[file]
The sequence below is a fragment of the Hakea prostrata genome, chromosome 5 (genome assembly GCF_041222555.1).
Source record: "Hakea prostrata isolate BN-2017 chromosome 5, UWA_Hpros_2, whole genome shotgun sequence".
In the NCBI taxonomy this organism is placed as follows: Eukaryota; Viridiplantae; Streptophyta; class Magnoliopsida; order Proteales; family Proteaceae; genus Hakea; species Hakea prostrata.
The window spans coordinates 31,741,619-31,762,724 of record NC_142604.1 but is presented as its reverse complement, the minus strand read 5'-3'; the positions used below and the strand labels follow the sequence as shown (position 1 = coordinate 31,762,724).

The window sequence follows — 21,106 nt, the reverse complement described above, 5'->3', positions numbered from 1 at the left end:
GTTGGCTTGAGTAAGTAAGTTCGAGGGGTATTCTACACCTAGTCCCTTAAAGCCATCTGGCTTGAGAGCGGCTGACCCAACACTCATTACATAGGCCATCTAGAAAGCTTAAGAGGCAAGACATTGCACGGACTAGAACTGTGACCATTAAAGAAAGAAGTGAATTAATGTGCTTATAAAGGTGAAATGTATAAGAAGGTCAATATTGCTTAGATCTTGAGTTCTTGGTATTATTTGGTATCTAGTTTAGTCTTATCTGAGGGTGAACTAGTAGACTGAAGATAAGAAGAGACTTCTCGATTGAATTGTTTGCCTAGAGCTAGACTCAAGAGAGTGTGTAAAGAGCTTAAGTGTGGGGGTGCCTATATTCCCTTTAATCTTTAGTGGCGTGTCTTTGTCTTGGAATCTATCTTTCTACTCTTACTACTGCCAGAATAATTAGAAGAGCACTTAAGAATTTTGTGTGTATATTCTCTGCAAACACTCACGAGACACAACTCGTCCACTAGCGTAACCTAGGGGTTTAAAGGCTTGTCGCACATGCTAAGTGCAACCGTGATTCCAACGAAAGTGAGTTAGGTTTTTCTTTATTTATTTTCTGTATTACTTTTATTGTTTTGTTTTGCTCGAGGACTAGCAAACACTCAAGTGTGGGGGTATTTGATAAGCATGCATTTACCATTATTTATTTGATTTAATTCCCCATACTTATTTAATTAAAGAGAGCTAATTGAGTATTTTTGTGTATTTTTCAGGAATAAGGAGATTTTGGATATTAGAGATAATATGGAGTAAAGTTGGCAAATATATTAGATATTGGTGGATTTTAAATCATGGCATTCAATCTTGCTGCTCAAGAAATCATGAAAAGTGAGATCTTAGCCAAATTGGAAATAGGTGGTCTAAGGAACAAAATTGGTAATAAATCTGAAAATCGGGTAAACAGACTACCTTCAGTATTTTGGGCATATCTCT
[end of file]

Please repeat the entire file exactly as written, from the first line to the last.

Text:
The sequence below is a fragment of the Hakea prostrata genome, chromosome 5 (genome assembly GCF_041222555.1).
Source record: "Hakea prostrata isolate BN-2017 chromosome 5, UWA_Hpros_2, whole genome shotgun sequence".
In the NCBI taxonomy this organism is placed as follows: Eukaryota; Viridiplantae; Streptophyta; class Magnoliopsida; order Proteales; family Proteaceae; genus Hakea; species Hakea prostrata.
The window spans coordinates 31,741,619-31,762,724 of record NC_142604.1 but is presented as its reverse complement, the minus strand read 5'-3'; the positions used below and the strand labels follow the sequence as shown (position 1 = coordinate 31,762,724).

The window sequence follows — 21,106 nt, the reverse complement described above, 5'->3', positions numbered from 1 at the left end:
GTTGGCTTGAGTAAGTAAGTTCGAGGGGTATTCTACACCTAGTCCCTTAAAGCCATCTGGCTTGAGAGCGGCTGACCCAACACTCATTACATAGGCCATCTAGAAAGCTTAAGAGGCAAGACATTGCACGGACTAGAACTGTGACCATTAAAGAAAGAAGTGAATTAATGTGCTTATAAAGGTGAAATGTATAAGAAGGTCAATATTGCTTAGATCTTGAGTTCTTGGTATTATTTGGTATCTAGTTTAGTCTTATCTGAGGGTGAACTAGTAGACTGAAGATAAGAAGAGACTTCTCGATTGAATTGTTTGCCTAGAGCTAGACTCAAGAGAGTGTGTAAAGAGCTTAAGTGTGGGGGTGCCTATATTCCCTTTAATCTTTAGTGGCGTGTCTTTGTCTTGGAATCTATCTTTCTACTCTTACTACTGCCAGAATAATTAGAAGAGCACTTAAGAATTTTGTGTGTATATTCTCTGCAAACACTCACGAGACACAACTCGTCCACTAGCGTAACCTAGGGGTTTAAAGGCTTGTCGCACATGCTAAGTGCAACCGTGATTCCAACGAAAGTGAGTTAGGTTTTTCTTTATTTATTTTCTGTATTACTTTTATTGTTTTGTTTTGCTCGAGGACTAGCAAACACTCAAGTGTGGGGGTATTTGATAAGCATGCATTTACCATTATTTATTTGATTTAATTCCCCATACTTATTTAATTAAAGAGAGCTAATTGAGTATTTTTGTGTATTTTTCAGGAATAAGGAGATTTTGGATATTAGAGATAATATGGAGTAAAGTTGGCAAATATATTAGATATTGGTGGATTTTAAATCATGGCATTCAATCTTGCTGCTCAAGAAATCATGAAAAGTGAGATCTTAGCCAAATTGGAAATAGGTGGTCTAAGGAACAAAATTGGTAATAAATCTGAAAATCGGGTAAACAGACTACCTTCAGTATTTTGGGCATATCTCT